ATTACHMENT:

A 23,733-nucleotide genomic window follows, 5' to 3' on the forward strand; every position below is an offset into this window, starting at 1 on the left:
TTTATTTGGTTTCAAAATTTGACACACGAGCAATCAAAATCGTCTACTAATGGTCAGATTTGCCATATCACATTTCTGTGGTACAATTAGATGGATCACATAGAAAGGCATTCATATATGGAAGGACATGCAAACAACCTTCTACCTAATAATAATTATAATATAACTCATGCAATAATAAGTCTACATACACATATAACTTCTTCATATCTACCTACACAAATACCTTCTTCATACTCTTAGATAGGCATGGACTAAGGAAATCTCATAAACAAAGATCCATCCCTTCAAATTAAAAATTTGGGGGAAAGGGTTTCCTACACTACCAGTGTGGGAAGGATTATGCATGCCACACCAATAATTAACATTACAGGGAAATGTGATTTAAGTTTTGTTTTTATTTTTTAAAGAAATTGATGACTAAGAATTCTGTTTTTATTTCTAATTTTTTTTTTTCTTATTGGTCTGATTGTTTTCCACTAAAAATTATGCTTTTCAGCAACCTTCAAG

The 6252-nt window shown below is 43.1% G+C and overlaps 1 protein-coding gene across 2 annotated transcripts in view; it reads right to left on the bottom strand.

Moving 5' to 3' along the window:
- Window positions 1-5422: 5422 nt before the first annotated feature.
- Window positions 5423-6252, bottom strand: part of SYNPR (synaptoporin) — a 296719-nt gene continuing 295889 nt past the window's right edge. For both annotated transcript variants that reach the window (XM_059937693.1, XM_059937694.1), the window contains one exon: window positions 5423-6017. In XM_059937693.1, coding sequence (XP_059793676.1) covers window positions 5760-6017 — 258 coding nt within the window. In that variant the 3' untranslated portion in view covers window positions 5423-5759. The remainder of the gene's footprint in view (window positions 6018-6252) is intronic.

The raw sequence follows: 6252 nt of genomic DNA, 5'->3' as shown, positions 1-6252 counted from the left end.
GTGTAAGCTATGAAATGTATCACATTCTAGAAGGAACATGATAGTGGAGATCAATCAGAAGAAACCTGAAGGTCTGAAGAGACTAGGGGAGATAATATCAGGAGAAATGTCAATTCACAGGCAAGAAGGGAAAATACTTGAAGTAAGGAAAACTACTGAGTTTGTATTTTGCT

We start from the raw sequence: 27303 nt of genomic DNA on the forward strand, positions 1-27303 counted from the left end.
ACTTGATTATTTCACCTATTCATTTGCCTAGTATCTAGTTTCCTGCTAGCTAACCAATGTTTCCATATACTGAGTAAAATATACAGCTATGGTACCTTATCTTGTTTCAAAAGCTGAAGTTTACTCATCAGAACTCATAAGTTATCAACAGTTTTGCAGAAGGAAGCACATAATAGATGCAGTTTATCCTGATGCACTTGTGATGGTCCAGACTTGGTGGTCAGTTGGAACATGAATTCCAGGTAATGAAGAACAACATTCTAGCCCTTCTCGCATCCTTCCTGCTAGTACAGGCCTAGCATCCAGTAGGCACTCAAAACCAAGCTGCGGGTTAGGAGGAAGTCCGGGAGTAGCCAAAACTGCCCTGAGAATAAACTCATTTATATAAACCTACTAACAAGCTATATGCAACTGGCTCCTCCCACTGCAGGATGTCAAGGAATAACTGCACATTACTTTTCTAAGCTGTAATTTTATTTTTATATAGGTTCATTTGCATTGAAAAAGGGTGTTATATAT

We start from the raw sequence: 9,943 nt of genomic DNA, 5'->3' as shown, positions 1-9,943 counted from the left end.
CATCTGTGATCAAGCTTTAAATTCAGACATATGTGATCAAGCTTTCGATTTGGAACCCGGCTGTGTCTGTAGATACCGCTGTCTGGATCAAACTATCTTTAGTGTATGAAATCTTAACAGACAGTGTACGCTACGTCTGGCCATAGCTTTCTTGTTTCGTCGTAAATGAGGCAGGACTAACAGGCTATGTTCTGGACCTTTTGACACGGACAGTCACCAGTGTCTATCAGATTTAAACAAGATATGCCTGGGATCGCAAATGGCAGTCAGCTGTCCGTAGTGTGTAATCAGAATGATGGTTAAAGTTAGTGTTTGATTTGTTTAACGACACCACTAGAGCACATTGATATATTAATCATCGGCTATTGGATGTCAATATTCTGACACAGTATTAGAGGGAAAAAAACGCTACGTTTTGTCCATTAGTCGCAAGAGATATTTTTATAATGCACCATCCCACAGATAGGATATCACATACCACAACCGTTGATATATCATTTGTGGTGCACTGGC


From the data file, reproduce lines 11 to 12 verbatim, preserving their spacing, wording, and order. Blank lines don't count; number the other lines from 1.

We start from the raw sequence: 9,943 nt of genomic DNA, 5'->3' as shown, positions 1-9,943 counted from the left end.
CATCTGTGATCAAGCTTTAAATTCAGACATATGTGATCAAGCTTTCGATTTGGAACCCGGCTGTGTCTGTAGATACCGCTGTCTGGATCAAACTATCTTTAGTGTATGAAATCTTAACAGACAGTGTACGCTACGTCTGGCCATAGCTTTCTTGTTTCGTCGTAAATGAGGCAGGACTAACAGGCTATGTTCTGGACCTTTTGACACGGACAGTCACCAGTGTCTATCAGATTTAAACAAGATATGCCTGGGATCGCAAATGGCAGTCAGCTGTCCGTAGTGTGTAATCAGAATGATGGTTAAAGTTAGTGTTTGATTTGTTTAACGACACCACTAGAGCACATTGATATATTAATCATCGGCTATTGGATGTCAATATTCTGACACAGTATTAGAGGGAAAAAAACGCTACGTTTTGTCCATTAGTCGCAAGAGATATTTTTATAATGCACCATCCCACAGATAGGATATCACATACCACAACCGTTGATATATCATTTGTGGTGCACTGGC